In breve il c.o. nega la registrazione (là necessaria a quasi ogni fine) perchè il fumetto (o meglio: le immagini) sono state geenrate da intelligenza ariticiale (Midjourney: generatore di immagini) anche se su input (prompts) della artista (Kristina Kashtanova, poi: KK).

Noin può infatti ravvisarsi “work of authorship”.

Mon è servita l’allegazione per cui KK avesse provato moltssimi prompts per generare l’immagimne migliore, poi scelta per il fumetto

Il c.o. invece ammette il copyright sui testi e sull’arrangement di immagini+testo.

Nella decisione è desritto bene il funzionament di Midjourney (lato utente : non ovviamnte la logica algoritmica alla base)

<< Based on the record before it, the Office concludes that the images generated by
Midjourney contained within the Work are not original works of authorship protected by
See COMPENDIUM (THIRD) § 313.2 (explaining that “the Office will not register works
produced by a machine or mere mechanical process that operates randomly or automatically
without any creative input or intervention from a human author”). Though she claims to have
“guided” the structure and content of each image, the process described in the Kashtanova Letter
makes clear that it was Midjourney—not Kashtanova—that originated the “traditional elements
of authorship” in the images.
Ms. Kashtanova claims that each image was created using “a similar creative process.”
Kashtanova Letter at 5. Summarized here, this process consisted of a series of steps employing
Midjourney. First, she entered a text prompt to Midjourney, which she describes as “the core
creative input” for the image.
Id. at 7–8 (providing example of first generated image in response
to prompt “dark skin hands holding an old photograph –ar 16:9”).
14 Next, “Kashtanova then
picked one or more of these output images to further develop.”
Id. at 8. She then “tweaked or
changed the prompt as well as the other inputs provided to Midjourney” to generate new
intermediate images, and ultimately the final image.
Id. Ms. Kashtanova does not claim she
created any visual material herself—she uses passive voice in describing the final image as
“created, developed, refined, and relocated” and as containing elements from intermediate
images “brought together into a cohesive whole.”
Id. at 7. To obtain the final image, she
describes a process of trial-and-error, in which she provided “hundreds or thousands of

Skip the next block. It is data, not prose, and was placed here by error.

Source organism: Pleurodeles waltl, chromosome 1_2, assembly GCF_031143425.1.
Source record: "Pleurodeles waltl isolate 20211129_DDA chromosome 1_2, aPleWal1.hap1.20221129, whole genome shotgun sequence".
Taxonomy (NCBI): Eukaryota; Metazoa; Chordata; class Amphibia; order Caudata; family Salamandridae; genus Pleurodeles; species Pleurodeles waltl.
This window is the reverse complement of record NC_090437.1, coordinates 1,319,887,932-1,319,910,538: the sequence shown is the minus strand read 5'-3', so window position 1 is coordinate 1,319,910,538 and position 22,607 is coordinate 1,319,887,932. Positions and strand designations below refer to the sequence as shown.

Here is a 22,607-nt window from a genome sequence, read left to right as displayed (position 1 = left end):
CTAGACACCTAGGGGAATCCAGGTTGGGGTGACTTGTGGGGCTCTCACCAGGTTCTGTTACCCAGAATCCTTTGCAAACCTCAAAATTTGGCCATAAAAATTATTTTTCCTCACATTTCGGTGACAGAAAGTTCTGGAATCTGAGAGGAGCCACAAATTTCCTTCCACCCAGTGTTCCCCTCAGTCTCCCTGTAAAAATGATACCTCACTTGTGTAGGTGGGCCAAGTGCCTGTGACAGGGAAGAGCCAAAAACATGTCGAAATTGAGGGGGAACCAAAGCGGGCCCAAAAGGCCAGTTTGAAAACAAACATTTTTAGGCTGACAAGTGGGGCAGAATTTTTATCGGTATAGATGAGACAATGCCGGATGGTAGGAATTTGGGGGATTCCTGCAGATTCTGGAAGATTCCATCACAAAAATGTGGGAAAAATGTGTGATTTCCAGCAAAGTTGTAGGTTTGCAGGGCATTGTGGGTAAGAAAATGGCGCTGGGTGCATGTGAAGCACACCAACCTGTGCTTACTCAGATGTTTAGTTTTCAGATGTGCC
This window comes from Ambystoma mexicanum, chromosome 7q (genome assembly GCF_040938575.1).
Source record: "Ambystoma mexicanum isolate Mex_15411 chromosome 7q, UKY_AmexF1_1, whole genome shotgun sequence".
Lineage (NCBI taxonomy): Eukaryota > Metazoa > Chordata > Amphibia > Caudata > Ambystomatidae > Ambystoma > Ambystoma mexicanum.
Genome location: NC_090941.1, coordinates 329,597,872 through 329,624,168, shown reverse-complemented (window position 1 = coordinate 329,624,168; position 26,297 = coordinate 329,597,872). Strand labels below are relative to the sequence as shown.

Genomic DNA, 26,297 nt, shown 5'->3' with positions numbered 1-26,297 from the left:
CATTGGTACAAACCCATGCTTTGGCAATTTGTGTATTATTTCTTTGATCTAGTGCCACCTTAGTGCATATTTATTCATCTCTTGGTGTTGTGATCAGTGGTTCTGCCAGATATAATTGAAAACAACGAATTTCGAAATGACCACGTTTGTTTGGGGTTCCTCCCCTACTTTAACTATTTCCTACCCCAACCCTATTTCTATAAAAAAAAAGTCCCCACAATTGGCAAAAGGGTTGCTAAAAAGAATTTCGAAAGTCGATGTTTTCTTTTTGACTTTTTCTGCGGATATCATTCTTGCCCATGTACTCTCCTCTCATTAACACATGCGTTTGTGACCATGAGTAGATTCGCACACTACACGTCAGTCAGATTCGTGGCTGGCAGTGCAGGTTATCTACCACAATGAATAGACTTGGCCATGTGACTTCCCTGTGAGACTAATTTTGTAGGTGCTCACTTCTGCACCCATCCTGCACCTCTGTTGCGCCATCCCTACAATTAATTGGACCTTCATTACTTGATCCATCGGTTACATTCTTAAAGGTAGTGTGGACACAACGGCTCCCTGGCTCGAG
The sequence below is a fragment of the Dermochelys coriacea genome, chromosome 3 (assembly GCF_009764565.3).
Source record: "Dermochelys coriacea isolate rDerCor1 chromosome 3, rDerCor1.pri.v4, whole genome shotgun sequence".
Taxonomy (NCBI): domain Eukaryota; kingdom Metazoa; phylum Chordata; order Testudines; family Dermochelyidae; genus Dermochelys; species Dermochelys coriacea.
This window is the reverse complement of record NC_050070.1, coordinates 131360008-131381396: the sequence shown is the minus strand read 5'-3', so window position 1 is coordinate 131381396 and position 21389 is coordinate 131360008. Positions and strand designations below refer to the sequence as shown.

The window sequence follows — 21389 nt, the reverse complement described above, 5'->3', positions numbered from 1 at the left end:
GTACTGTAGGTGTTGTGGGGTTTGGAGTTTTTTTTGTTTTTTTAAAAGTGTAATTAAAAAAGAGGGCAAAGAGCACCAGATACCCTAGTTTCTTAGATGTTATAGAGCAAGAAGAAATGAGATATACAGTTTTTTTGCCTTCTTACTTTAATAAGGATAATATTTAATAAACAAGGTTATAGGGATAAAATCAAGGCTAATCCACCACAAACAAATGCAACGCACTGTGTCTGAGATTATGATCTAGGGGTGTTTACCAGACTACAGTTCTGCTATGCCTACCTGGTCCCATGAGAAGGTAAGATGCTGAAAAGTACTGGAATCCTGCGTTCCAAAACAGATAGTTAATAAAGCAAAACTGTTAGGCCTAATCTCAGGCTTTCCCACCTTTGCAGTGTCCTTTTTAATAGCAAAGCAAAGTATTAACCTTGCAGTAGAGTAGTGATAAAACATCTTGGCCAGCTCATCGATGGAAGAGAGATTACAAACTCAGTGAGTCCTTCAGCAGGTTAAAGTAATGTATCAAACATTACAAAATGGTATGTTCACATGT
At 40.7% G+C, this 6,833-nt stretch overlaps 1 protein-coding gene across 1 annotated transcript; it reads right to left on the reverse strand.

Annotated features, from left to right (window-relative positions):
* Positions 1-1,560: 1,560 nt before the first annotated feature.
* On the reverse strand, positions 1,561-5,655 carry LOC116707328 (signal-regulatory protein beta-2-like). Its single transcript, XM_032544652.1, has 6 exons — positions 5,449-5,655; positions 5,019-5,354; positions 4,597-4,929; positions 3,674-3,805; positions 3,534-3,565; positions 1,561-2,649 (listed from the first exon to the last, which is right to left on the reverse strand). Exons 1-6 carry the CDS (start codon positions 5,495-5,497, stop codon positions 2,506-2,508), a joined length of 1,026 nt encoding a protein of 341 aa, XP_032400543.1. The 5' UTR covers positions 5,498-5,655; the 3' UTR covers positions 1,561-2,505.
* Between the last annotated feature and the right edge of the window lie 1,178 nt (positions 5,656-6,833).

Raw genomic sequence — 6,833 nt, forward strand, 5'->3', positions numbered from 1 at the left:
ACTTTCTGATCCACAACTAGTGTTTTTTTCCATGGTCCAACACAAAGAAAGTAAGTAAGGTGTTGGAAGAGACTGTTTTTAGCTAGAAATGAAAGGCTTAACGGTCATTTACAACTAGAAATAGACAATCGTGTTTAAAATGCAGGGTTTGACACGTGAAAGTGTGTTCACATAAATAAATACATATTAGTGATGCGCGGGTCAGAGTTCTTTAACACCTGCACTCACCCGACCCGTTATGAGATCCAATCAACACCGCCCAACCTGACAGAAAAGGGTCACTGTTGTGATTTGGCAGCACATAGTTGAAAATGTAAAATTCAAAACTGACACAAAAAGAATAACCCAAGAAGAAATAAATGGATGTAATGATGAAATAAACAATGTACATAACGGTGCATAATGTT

descriptive prompts” to Midjourney until the “hundreds of iterations [created] as perfect a
rendition of her vision as possible.”
Id. at 9–10.
Rather than a tool that Ms. Kashtanova controlled and guided to reach her desired image,
Midjourney generates images in an unpredictable way. Accordingly, Midjourney users are not
the “authors” for copyright purposes of the images the technology generates. As the Supreme
Court has explained, the “author” of a copyrighted work is the one “who has actually formed the
picture,” the one who acts as “the inventive or master mind.”
Burrow-Giles, 111 U.S. at 61. A
person who provides text prompts to Midjourney does not “actually form” the generated images
and is not the “master mind” behind them. Instead, as explained above, Midjourney begins the
image generation process with a field of visual “noise,” which is refined based on tokens created
from user prompts that relate to Midjourney’s training database. The information in the prompt
may “influence” generated image, but prompt text does not dictate a specific result.
, MIDJOURNEY, (explaining that short text
prompts cause “each word [to have] a more powerful influence” and that images including in a
prompt may “influence the style and content of the finished result”). Because of the significant
distance between what a user may direct Midjourney to create and the visual material
Midjourney actually produces, Midjourney users lack sufficient control over generated images to
be treated as the “master mind” behind them.

Pertanto secondo il c.o.:

<<The fact that Midjourney’s specific output cannot be predicted by users makes
Midjourney different for copyright purposes than other tools used by artists. See Kashtanova
Letter at 11 (arguing that the process of using Midjourney is similar to using other “computerbased tools” such as Adobe Photoshop). Like the photographer in Burrow-Giles, when artists
use editing or other assistive tools, they select what visual material to modify, choose which
tools to use and what changes to make, and take specific steps to control the final image such
that it amounts to the artist’s “own original mental conception, to which [they] gave visible
form.”15 Burrow-Giles, 111 U.S. at 60 (explaining that the photographer’s creative choices made
the photograph “the product of [his] intellectual invention”). Users of Midjourney do not have
comparable control over the initial image generated, or any final image. It is therefore
understandable that users like Ms. Kashtanova may take “over a year from conception to
creation” of images matching what the user had in mind because they may need to generate
“hundreds of intermediate images.” Kashtanova Letter at 3, 9>>.